The first video I will discuss is “This Is Gospel” by Panic! At The Disco
For starters, one of the things that I like overall is the fade in from black as the camera is already panning up the shot of Brendan Urie on the hospital bed. This simple but effective opening shot visually introduces the video and also provides a fairly stark contrast to the next shot. This abrupt contrast from shot to shot is a technique that is used throughout the video. A good example of this would be at 0:17 when the shot goes from shadowed to light resembling that of a hospital room.
It is after this sudden transition that the choreography in the video becomes very fast-paced to go with the music. The quick transitions between slow and fast moving shots convey the tone of the music well. Another excellent example is at 0:42 when Urie goes into the chorus. When the music carries a note, the video gives the visualization of speed and sluggishness simultaneously, by putting pieces of a single fast-paced shot in slow motion, thus transitioning the pieces while still matching the tone of the song.
Another thing I found very aesthetically pleasing about this video was the depth and the metaphor behind the visualization. The lyrics of the song have deep and somewhat complex meanings, so for a video to effectively portray that meaning it must push the envelope a bit. I think that this video does that in a very effective balance between the real and the metaphorical. One of my favorite examples of this is at 2:12 when the hands that have been instrumental in the chaos all throughout the video rip open what is clearly supposed to be Urie’s shirt, only to find a coil of rope which is then seen wrapping around Urie as he tries to run away. This can be interpreted several ways, but for me I saw it as the portrayal that we are the ones holding ourselves back. All in all I find this video fascinating and still watch it frequently.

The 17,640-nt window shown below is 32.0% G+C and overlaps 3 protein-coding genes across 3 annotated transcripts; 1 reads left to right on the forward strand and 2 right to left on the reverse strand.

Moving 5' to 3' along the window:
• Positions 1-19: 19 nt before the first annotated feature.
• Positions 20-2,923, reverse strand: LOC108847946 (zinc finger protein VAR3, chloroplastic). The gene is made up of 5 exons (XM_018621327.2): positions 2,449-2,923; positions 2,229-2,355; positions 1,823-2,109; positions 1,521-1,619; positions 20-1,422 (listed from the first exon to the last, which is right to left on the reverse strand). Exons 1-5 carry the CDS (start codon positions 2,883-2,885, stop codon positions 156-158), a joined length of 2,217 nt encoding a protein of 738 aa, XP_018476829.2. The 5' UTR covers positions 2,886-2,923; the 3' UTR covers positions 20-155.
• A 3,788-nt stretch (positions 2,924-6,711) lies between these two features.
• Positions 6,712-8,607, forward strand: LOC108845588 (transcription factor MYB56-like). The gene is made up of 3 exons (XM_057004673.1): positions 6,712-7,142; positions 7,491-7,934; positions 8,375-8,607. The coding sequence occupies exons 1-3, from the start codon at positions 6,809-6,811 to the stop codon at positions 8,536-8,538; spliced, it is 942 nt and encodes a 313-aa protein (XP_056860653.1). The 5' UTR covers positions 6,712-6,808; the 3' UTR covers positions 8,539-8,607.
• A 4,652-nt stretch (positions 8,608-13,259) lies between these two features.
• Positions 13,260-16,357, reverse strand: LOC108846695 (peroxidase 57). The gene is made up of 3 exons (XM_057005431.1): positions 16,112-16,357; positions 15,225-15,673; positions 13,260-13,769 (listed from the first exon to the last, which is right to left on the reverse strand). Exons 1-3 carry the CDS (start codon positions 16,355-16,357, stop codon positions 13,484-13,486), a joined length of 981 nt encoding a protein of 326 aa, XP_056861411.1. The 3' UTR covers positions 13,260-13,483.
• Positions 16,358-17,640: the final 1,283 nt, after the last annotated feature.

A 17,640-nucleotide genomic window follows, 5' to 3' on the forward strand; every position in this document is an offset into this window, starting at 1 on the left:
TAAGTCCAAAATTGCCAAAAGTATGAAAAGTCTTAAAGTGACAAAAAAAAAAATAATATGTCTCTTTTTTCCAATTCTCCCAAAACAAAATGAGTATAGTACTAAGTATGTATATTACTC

My second video is “Emperor’s New Clothes” also by Panic! At The Disco
One of the reasons why I find this video incredibly visually interesting is because of the opening of the video. “Emperor’s New Clothes” begins with shots and lyrics from “This Is Gospel” This is such a startling opening shot that I at least had to make certain I had clicked the correct video. The shots from “This Is Gospel” are all stark and crisp with black and white clearly defined and an almost iridescent effect. Then at 0:27 it shows Urie falling into darkness as the music to “Emperor’s New Clothes” begins. This is a very jarring visual transition and really captures the polarity between the two songs.
In the next series of shots, there are flashes of blue light on skeletons and such in a place that in my opinion is meant to portray Hell. At 0:46 the camera zooms very quickly to Urie as he begins to sing, but the shot has been sped up, lending to the creepy effect of the video. This abnormal speed is a theme used throughout the video, and though I believe it is difficult to use this technique effectively I think this video used it extremely effectively.
Perhaps my favorite aspect of this video is the portrayal of Urie’s transformation into a demon. It shows the transformation gradually, and Urie also portrays the mental transition really well. Viewers can see the expressions he uses go from fear to triumph as the physical transition takes place. One of the best series of shots in the video in my opinion begins at 1:40 when the camera pans very quickly away and back to Urie a few times, each time with him seeming to suddenly get closer to the camera until there is a very tight shot of his now-demonic face. I think it gave the needed impact for the song and overall I love the aesthetics of making the video portray the world of Hell and demons, as well as fitting very well with the lyrics.